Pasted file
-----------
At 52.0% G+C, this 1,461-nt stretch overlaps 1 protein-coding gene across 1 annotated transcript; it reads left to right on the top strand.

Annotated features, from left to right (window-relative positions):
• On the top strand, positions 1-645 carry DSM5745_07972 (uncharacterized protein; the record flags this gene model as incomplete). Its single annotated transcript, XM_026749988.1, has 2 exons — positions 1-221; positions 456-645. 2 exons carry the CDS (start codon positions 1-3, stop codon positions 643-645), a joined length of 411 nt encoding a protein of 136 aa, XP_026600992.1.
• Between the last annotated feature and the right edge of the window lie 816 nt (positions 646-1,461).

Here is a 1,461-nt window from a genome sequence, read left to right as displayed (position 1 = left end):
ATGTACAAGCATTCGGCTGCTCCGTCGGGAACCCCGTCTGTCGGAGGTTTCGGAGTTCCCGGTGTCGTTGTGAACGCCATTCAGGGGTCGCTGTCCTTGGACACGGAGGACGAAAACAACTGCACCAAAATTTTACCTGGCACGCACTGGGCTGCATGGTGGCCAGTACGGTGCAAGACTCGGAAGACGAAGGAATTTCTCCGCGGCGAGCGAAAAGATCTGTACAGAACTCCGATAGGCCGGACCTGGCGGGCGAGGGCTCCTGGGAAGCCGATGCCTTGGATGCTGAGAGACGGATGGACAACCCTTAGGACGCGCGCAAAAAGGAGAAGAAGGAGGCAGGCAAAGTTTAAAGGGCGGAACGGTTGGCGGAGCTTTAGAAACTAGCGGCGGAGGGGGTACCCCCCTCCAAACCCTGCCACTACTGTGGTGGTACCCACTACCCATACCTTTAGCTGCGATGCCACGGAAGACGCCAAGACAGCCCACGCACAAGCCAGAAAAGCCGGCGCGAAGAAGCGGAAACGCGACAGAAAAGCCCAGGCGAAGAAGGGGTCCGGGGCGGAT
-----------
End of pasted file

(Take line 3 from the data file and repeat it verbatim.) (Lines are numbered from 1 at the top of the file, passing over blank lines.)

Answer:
• On the top strand, positions 1-645 carry DSM5745_07972 (uncharacterized protein; the record flags this gene model as incomplete). Its single annotated transcript, XM_026749988.1, has 2 exons — positions 1-221; positions 456-645. 2 exons carry the CDS (start codon positions 1-3, stop codon positions 643-645), a joined length of 411 nt encoding a protein of 136 aa, XP_026600992.1.